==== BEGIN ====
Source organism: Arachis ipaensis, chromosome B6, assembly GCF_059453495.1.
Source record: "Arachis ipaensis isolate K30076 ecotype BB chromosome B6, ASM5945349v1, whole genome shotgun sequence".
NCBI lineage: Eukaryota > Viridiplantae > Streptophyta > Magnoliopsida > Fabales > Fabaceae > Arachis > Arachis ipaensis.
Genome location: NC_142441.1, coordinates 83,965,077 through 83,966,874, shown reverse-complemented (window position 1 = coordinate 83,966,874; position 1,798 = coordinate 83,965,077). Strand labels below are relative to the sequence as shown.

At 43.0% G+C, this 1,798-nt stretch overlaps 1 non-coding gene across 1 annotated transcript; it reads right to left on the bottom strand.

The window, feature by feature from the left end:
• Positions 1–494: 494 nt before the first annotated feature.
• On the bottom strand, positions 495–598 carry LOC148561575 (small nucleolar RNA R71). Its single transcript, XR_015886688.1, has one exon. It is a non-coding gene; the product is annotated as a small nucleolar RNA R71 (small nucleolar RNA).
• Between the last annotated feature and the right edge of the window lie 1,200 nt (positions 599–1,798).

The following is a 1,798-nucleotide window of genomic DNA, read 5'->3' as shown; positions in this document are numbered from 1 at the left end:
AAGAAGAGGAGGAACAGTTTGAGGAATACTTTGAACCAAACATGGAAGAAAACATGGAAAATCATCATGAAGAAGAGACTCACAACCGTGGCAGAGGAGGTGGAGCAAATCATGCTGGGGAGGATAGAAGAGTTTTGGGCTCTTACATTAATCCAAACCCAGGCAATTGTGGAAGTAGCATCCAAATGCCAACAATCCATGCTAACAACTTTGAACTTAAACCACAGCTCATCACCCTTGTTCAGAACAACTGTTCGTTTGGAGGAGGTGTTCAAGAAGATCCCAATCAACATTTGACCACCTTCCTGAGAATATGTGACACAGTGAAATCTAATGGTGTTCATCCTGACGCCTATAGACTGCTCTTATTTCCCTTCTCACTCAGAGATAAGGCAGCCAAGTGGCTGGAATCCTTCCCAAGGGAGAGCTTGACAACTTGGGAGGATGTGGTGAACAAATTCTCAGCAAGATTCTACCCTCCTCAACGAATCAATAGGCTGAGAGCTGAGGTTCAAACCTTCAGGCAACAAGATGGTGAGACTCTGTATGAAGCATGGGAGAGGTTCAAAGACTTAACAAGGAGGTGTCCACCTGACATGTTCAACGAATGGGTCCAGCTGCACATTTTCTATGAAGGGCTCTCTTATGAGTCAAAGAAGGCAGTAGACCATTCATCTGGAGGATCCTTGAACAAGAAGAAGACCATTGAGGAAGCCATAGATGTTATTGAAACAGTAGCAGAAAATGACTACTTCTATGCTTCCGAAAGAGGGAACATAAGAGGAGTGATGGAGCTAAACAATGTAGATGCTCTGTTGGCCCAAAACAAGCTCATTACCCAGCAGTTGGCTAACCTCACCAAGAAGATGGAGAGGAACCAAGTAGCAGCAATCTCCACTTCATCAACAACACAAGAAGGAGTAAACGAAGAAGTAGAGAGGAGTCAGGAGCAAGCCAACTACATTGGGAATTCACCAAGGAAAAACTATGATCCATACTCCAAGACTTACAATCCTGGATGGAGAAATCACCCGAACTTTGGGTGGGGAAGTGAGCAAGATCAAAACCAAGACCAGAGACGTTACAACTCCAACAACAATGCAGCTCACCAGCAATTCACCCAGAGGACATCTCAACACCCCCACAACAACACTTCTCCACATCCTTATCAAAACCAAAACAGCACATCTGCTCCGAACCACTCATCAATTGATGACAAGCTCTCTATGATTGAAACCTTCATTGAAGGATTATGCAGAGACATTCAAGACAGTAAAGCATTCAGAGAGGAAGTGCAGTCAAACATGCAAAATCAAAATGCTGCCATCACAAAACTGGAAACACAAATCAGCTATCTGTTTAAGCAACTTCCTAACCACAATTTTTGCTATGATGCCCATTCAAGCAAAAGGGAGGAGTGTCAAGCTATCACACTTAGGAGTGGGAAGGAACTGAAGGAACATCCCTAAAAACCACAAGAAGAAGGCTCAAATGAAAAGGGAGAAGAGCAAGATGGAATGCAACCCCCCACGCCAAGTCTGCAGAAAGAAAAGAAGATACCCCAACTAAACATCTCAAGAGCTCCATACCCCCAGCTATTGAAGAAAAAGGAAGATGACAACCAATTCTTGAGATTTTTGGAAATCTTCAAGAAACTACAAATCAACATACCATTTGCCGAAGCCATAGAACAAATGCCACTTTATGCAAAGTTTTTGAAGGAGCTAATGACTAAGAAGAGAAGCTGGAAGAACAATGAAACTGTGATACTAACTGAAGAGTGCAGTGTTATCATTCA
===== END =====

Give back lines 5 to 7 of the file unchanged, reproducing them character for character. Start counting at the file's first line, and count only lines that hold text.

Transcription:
At 43.0% G+C, this 1,798-nt stretch overlaps 1 non-coding gene across 1 annotated transcript; it reads right to left on the bottom strand.

The window, feature by feature from the left end:
• Positions 1–494: 494 nt before the first annotated feature.